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Book Reference: ‘McLuhan for Beginners’ by W. Terrence Gordon

This next book is one I have read before in preparation for writing about the imposition of technology on human identity in the form of mobile phones and insulin pumps. I thoroughly enjoyed writing that essay and this book made it really easy for me to understand McLuhan’s work and apply it to my own. I’m sure that this book will also help me in writing my context report about similar effects of technology on humanity.

P.5. (On ‘Understanding Media by McLuhan): ‘His key theme: how technology affects the forms and scale of social organisation and individual lives.’ Something important to remember when analysing ‘Understanding Media’ as a whole book and set of theories.

P.33. ‘In a nutshell, McLuhan’s idea is that there have been three ages of man: I. The Preliterate or Tribal Era – when the spoken word was king and the ear was the queen – II. The Gutenberg Age – when the printed word was king and the eye was queen – III. The Electronic Age of Retribalized Man – when FULL sensory involvement (especially touching) is believing – when all senses are jesters at the royal court and there is no king or queen.’ Johannes Gutenberg introduced printing / the printing press to Europe. I think the last point is the most interesting, that there is no king or queen – it’s a free for all of all senses

P.42. ‘McLuhan saw media as make-happen rather than make-aware agents, as systems more similar in nature to roads and canals than objects of art or models of behaviour.’ Maybe this speaks to gate-keeping in the media, most notorious in the news. We only see / hear what the media moguls want us to. We’re only really ‘aware’ of so much. However, in controlling what we see on television, the medium of TV itself does in fact become a ‘make happen agent’ as we base our actions around it’s teachings, which changes the dynamic of society.

P.43. ‘Most of us think as media (one “medium;” two or more “media:) as sources that bring us news or information – namely the press, radio, and television. But McLuhan had his own ingeniously original definition of media. To him, a medium – while it may often be a new technology is any extension of our bodies, minds or beings…’ Great definition.

P.43. ‘Clothing is an extension of our skin.’ ‘The stirrup, the bicycle, and the car extend the human foot.’ ‘The computer extends our central nervous system’.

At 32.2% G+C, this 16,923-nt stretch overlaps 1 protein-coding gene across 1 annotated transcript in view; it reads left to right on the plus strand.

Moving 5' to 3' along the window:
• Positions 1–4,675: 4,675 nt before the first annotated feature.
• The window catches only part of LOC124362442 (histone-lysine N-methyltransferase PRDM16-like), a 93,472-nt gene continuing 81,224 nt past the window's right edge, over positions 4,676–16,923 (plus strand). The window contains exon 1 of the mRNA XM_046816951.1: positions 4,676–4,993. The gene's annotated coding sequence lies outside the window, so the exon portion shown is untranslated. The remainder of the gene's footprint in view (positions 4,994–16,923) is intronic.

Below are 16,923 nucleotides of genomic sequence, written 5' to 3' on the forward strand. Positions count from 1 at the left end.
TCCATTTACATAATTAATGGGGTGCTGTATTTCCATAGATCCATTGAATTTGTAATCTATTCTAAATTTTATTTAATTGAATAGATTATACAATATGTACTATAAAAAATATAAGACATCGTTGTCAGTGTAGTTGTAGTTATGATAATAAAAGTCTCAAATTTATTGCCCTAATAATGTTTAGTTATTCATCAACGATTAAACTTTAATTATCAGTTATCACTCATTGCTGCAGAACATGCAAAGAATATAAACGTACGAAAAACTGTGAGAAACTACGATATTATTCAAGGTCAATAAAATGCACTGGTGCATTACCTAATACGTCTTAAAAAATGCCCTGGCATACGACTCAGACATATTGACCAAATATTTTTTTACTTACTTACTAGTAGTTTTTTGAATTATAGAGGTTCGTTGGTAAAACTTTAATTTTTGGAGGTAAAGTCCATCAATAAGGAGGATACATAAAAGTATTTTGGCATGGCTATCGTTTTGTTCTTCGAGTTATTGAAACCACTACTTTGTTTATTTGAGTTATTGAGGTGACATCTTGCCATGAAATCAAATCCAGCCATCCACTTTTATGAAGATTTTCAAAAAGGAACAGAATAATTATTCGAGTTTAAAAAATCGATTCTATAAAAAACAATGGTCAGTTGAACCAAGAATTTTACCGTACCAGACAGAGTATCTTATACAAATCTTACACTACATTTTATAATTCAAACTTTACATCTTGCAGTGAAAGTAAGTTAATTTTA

P.44. (On medium = message.) ‘If we define “message” simply as the idea of “content” or “information”, McLuhan believes, we miss one of the most important features of media; their power to change the course and functioning of human relations and activities’. ‘So … the “message” of a medium is as any change in scale, pace or pattern that a medium causes in societies or cultures.

P.57. ‘The transition from mechanical to electronic media led to a relentless acceleration – a virtual explosion – of all human activity.’

P.64. ‘McLuhan’s strategy is this: before we can save ourselves from drowning in the media of our own creation, we must first observe and then understand them.’ This goes back to what I believe McLuhan is writing all of this for; to make us aware of how we can go forward with cohabiting with technology. As long as we know the effects the media has on us, we can learn to cope.

P.66 ‘ In a nutshell; -When media combine, both their form and use change – So do the scale, speed, and intensity of the human endeavours affected, as well as the ratios of senses involved – So do the environments where the media and their users are found.’ We must be at a pretty high speed today. There’s so many combinations of technology now. It’s impossible to avoid technology / switch it off, we’ve invited it in in so many different forms and now it’s here to stay.

P.123 ‘The Laws of Media. What does it extend? What does it make obsolete? What does it retrieve? What does it reverse into?’ ‘These laws are not limited to media of communication; they apply to any artifact, anything of human construction, including language and systems of thought.’ The 4 laws of media are a great way to analyse the effects they have. I especially love ‘reversal’ as it’s become quite the case for many mediums now. The one I like to look at of course is moving image. As it was once a tool to look into the natural world and enquire about the world around us, it is now the opposite, we use it as a tool for entertainment and watch programmes about the natural world instead of acknowledging it for ourselves.

P.124. ‘For “extend”, in the phrasing of the first law, we may substitute “enhance,” “intensify” “make possible” or “accelerate” depending on the case.’

P.125. ‘Obsolescence is a consequence of extension. When a medium fulfills it’s function of extending the body or replacing another medium, parts of the environment of whatever was extended become obsolete.’

P.126. (Retrieval) ‘Older structures and environments or older forms of action, human organisation, and thought are revived by the introduction of a new medium’

P.127. (Reversal) ‘When a technology is pushed to it’s limit, as when media are overheated or overextended, it can either take on the opposite of it’s original features or create the opposite of it’s intended function.’


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